One notices that when the current nomination cycle began, Donald Trump was more often than not referred to by his full name: Donald Trump. Or by his surname: Trump. As time went by, his iconic sobriquet began to be used on a regular basis, generally in a not unkindly way: The Donald, as if he were a reified entity, a theatrical performance, or even a sort of force or condition, like The Weather. Now he is increasingly addressed simply as: Donald. The outsider, the mogul, the thespian has become a household guest, someone many of us know—with the exception of his enemies or professional skeptics—as a friendly and companionable figure. This is the other “nomination” that has occurred.
Despite the media hype painting him as an unprincipled opportunist, it appears that he has gradually earned the trust of millions of voters, including the initially undecided. That is, he has become Donald, familiar, admired and likeable.
Indeed, what’s not to like?
He has solemnly promised to fix America’s porous border situation and put paid to the violence and fiscal burdens that attend the vast influx of illegal migrants among ordinary, tax-paying Americans.
He has thrown down the gauntlet before the Islamic terror industry, vowed to halt the flow of “Syrian” refugees into the country, and pledged to set up screening mechanisms to repair a broken immigration system and weed out the carriers of an ideology hostile to the preservation of a free and democratic society.
He has presented himself as the law and order candidate in a nation careening toward anarchy in the streets and open war on the police, which has put every citizen at risk.
He has expressed his contempt for political correctness, a species of evasion and outright lying that is weakening the cultural sinews of the nation and its ability to defend itself against a host of enemies, internal and external.
He is committed to restoring an enfeebled military to its former status as the world’s mightiest fighting force. Additionally, he will honor and support America’s veterans, left to malinger by the Obama administration.
He has promised to renegotiate unfavorable trade deals that have left America at a competitive disadvantage, cost millions of jobs, and led to the gutting of the blue collar, middle class and small entrepreneurial strata of society.
He has vowed to replace globalism with Americanism and to require NATO allies to pay their fair share for defense rather than rely on continued American largesse to make up for shortfalls. Who respects a sucker?
He has promised to end the disaster of Obamacare, to tackle the national debt, to revitalize American manufacture, and to open up a restrictive, dumbed-down, “assembly line” educational system.
Considering this bordereau of serious and meaningful pledges, what’s not to like?
Trump—sorry, Donald—enjoys four distinct advantages over all other political actors on the national stage. He is not a beltway politician, which means he has not been corrupted by the perks and privileges so dear to the political elite. He is self-funded and therefore not beholden to major donors and lobbyists. He is a hands-on person, who pays attention to detail, where the devil is said to live, which accounts for his efficiency in keeping the devil’s handiwork of distraction and error at a minimum. And he possesses the ability to spot talent, to put the right people in place to ensure the success of his various projects. Donald is now “Donald” because he has become a member of the American family.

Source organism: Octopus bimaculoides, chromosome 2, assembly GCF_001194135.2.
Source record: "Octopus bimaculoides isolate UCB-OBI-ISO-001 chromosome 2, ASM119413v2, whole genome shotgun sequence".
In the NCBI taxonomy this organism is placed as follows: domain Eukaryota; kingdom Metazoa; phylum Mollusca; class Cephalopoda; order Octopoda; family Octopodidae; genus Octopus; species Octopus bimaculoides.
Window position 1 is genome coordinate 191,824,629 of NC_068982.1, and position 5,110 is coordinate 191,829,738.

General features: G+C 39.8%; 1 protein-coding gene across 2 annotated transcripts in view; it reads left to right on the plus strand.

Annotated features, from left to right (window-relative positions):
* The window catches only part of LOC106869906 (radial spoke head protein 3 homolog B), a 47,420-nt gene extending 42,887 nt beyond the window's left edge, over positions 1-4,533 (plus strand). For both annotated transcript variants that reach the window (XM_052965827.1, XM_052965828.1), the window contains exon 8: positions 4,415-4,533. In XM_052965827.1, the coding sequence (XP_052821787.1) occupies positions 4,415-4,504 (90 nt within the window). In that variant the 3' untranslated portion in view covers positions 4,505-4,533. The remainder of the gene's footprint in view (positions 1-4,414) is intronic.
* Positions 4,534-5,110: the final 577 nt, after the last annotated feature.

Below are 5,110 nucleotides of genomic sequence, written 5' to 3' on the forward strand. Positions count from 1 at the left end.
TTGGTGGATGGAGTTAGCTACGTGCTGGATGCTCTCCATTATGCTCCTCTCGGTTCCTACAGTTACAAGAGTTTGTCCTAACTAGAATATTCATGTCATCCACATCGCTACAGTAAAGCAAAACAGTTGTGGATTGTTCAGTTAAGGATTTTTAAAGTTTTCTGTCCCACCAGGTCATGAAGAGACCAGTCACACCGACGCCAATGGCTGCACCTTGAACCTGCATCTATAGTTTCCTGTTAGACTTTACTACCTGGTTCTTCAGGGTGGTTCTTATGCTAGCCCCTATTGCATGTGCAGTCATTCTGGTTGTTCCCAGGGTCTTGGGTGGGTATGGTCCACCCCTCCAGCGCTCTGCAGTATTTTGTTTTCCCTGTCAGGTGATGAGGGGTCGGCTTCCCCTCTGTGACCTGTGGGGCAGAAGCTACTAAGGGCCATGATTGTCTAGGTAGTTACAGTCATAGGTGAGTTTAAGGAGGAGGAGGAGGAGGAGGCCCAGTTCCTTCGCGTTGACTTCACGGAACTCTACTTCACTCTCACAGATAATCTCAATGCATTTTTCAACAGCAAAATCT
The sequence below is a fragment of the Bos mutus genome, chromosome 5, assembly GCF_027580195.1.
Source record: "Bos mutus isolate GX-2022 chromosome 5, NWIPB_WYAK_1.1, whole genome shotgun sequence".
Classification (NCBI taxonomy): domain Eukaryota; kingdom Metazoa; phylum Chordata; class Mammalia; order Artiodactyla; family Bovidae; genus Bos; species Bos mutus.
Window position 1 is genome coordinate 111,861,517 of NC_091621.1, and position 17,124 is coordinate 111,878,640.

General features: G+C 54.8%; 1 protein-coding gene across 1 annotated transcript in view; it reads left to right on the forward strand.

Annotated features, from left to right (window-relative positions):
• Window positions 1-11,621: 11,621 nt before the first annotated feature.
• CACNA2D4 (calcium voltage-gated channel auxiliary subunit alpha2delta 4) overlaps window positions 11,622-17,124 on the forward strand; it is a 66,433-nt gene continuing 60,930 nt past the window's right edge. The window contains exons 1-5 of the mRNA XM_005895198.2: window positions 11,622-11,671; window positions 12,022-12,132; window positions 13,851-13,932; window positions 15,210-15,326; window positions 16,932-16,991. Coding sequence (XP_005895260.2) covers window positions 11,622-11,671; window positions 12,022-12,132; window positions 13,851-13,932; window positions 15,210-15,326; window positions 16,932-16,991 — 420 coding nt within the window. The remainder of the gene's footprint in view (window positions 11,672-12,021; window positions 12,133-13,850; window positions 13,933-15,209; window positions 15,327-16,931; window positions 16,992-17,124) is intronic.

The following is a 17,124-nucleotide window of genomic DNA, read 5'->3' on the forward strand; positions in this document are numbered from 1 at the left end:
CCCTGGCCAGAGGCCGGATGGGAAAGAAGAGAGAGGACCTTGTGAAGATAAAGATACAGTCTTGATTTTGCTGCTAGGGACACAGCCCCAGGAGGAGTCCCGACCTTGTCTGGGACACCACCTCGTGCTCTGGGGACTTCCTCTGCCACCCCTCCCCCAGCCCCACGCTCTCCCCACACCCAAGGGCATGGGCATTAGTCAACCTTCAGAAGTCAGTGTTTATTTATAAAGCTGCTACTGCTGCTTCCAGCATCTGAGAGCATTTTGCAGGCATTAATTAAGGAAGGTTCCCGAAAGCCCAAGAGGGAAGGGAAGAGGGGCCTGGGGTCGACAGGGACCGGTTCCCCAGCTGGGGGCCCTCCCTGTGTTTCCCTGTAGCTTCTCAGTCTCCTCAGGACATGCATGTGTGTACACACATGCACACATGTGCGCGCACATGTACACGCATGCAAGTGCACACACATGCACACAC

True, Hillary is also a first-namer, but that’s owing to the fact that she is not Bill, that her name operates no differently from a slogan, and that she is the media’s darling. Hillary is a very nice name, but it is really, like the pricey pantsuit, a form of camouflage; the venality and mendacity that lie beneath do not bear scrutiny.
On the contrary, Donald has nothing to hide, he is who he is, a man who has raised a beautiful and capable family, who is disdainful of media deception and shallowness, who can be direct and aggressive without apology, and who believes in hard work and the prosperity that comes from it. As celebrated author Conrad Black said in a keynote address at a conference that Chatham House rules forbid me to specify, Trump—sorry, Donald—has nothing in common with the punditocracy’s representation of him; he is by no means a scoundrel but a loyal friend, a generous man and a decent employer. He is a phenomenon that has rarely been seen on the political proscenium, at least since Reagan—a real person, warts and all. He has lived the American dream and is determined to dispel the American nightmare. That puts him on the side of every aspiring American, makes him one of us, just Donald. In an op-ed for The National Post, Black makes the point succinctly: “The commentariat should be celebrating the fact that Donald did the necessary to round up the Archie Bunker vote, and it is little wonder that it is now almost half the people.”
And yes, Donald has trodden on sensibilities and spoken abrasively, but sometimes that is necessary. He does not suffer fools gladly and has, as many of his supercilious and pampered adversaries have not, grappled in the rough-and-tumble. This is the world, after all, not some utopian fantasy spawned by the left, the bien pensants, and the cushy academics who build castles in the sand, not office towers and hotels. The man of the hour, however, is the man of the years to come. We know him now as Donald.
What’s not to like?
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